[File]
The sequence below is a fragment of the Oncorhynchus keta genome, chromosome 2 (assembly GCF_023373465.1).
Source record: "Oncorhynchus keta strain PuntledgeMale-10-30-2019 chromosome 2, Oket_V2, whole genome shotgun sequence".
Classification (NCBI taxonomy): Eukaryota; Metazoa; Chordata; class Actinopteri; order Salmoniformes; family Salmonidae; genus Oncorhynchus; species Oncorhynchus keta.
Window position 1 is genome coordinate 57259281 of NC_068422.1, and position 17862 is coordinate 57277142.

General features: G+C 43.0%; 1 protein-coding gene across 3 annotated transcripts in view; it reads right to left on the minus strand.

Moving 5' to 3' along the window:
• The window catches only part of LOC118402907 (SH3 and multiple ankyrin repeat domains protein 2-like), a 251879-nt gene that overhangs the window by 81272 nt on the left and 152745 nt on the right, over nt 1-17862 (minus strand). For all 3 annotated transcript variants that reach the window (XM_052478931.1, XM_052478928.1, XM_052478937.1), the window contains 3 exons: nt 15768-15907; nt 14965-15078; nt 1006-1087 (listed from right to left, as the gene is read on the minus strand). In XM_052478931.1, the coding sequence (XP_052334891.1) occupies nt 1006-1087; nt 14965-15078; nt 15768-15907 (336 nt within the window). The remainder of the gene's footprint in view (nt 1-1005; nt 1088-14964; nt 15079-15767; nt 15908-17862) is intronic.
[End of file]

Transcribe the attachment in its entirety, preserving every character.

The sequence below is a fragment of the Oncorhynchus keta genome, chromosome 2 (assembly GCF_023373465.1).
Source record: "Oncorhynchus keta strain PuntledgeMale-10-30-2019 chromosome 2, Oket_V2, whole genome shotgun sequence".
Classification (NCBI taxonomy): Eukaryota; Metazoa; Chordata; class Actinopteri; order Salmoniformes; family Salmonidae; genus Oncorhynchus; species Oncorhynchus keta.
Window position 1 is genome coordinate 57259281 of NC_068422.1, and position 17862 is coordinate 57277142.

General features: G+C 43.0%; 1 protein-coding gene across 3 annotated transcripts in view; it reads right to left on the minus strand.

Moving 5' to 3' along the window:
• The window catches only part of LOC118402907 (SH3 and multiple ankyrin repeat domains protein 2-like), a 251879-nt gene that overhangs the window by 81272 nt on the left and 152745 nt on the right, over nt 1-17862 (minus strand). For all 3 annotated transcript variants that reach the window (XM_052478931.1, XM_052478928.1, XM_052478937.1), the window contains 3 exons: nt 15768-15907; nt 14965-15078; nt 1006-1087 (listed from right to left, as the gene is read on the minus strand). In XM_052478931.1, the coding sequence (XP_052334891.1) occupies nt 1006-1087; nt 14965-15078; nt 15768-15907 (336 nt within the window). The remainder of the gene's footprint in view (nt 1-1005; nt 1088-14964; nt 15079-15767; nt 15908-17862) is intronic.